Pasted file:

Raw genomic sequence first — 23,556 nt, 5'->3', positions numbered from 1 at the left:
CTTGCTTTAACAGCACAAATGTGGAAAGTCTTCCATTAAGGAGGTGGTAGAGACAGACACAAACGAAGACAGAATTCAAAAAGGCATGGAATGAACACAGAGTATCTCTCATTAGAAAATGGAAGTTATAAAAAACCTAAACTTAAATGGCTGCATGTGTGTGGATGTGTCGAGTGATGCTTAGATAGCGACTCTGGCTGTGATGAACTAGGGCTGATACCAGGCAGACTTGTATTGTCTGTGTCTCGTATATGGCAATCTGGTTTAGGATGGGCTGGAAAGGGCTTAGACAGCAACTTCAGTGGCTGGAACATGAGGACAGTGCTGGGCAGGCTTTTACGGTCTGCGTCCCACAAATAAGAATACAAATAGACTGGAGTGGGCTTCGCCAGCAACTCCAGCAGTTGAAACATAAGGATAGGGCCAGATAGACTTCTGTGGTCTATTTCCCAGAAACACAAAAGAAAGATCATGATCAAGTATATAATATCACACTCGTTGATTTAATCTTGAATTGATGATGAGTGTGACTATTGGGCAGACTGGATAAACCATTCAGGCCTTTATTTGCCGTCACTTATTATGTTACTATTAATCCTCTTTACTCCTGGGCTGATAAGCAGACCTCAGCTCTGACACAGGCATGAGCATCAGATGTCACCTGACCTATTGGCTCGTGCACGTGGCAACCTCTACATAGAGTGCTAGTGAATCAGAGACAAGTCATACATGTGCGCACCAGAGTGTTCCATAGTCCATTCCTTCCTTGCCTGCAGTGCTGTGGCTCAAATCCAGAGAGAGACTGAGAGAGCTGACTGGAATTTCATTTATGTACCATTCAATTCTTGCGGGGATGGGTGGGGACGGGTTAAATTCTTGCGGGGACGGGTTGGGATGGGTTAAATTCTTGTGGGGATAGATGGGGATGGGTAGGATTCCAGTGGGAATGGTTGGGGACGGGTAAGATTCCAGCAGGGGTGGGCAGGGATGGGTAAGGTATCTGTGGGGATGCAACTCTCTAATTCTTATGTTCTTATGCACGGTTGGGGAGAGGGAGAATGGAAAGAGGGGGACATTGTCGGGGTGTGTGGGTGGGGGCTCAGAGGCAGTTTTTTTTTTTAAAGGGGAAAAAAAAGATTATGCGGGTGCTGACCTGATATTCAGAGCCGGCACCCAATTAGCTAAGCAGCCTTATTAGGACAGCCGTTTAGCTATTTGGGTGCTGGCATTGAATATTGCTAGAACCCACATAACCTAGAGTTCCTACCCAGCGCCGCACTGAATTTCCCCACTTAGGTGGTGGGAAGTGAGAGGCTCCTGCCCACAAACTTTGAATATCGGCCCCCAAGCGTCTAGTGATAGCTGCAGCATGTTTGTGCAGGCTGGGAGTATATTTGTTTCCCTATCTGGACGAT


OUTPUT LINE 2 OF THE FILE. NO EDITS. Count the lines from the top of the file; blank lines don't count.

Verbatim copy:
CTTGCTTTAACAGCACAAATGTGGAAAGTCTTCCATTAAGGAGGTGGTAGAGACAGACACAAACGAAGACAGAATTCAAAAAGGCATGGAATGAACACAGAGTATCTCTCATTAGAAAATGGAAGTTATAAAAAACCTAAACTTAAATGGCTGCATGTGTGTGGATGTGTCGAGTGATGCTTAGATAGCGACTCTGGCTGTGATGAACTAGGGCTGATACCAGGCAGACTTGTATTGTCTGTGTCTCGTATATGGCAATCTGGTTTAGGATGGGCTGGAAAGGGCTTAGACAGCAACTTCAGTGGCTGGAACATGAGGACAGTGCTGGGCAGGCTTTTACGGTCTGCGTCCCACAAATAAGAATACAAATAGACTGGAGTGGGCTTCGCCAGCAACTCCAGCAGTTGAAACATAAGGATAGGGCCAGATAGACTTCTGTGGTCTATTTCCCAGAAACACAAAAGAAAGATCATGATCAAGTATATAATATCACACTCGTTGATTTAATCTTGAATTGATGATGAGTGTGACTATTGGGCAGACTGGATAAACCATTCAGGCCTTTATTTGCCGTCACTTATTATGTTACTATTAATCCTCTTTACTCCTGGGCTGATAAGCAGACCTCAGCTCTGACACAGGCATGAGCATCAGATGTCACCTGACCTATTGGCTCGTGCACGTGGCAACCTCTACATAGAGTGCTAGTGAATCAGAGACAAGTCATACATGTGCGCACCAGAGTGTTCCATAGTCCATTCCTTCCTTGCCTGCAGTGCTGTGGCTCAAATCCAGAGAGAGACTGAGAGAGCTGACTGGAATTTCATTTATGTACCATTCAATTCTTGCGGGGATGGGTGGGGACGGGTTAAATTCTTGCGGGGACGGGTTGGGATGGGTTAAATTCTTGTGGGGATAGATGGGGATGGGTAGGATTCCAGTGGGAATGGTTGGGGACGGGTAAGATTCCAGCAGGGGTGGGCAGGGATGGGTAAGGTATCTGTGGGGATGCAACTCTCTAATTCTTATGTTCTTATGCACGGTTGGGGAGAGGGAGAATGGAAAGAGGGGGACATTGTCGGGGTGTGTGGGTGGGGGCTCAGAGGCAGTTTTTTTTTTTAAAGGGGAAAAAAAAGATTATGCGGGTGCTGACCTGATATTCAGAGCCGGCACCCAATTAGCTAAGCAGCCTTATTAGGACAGCCGTTTAGCTATTTGGGTGCTGGCATTGAATATTGCTAGAACCCACATAACCTAGAGTTCCTACCCAGCGCCGCACTGAATTTCCCCACTTAGGTGGTGGGAAGTGAGAGGCTCCTGCCCACAAACTTTGAATATCGGCCCCCAAGCGTCTAGTGATAGCTGCAGCATGTTTGTGCAGGCTGGGAGTATATTTGTTTCCCTATCTGGACGAT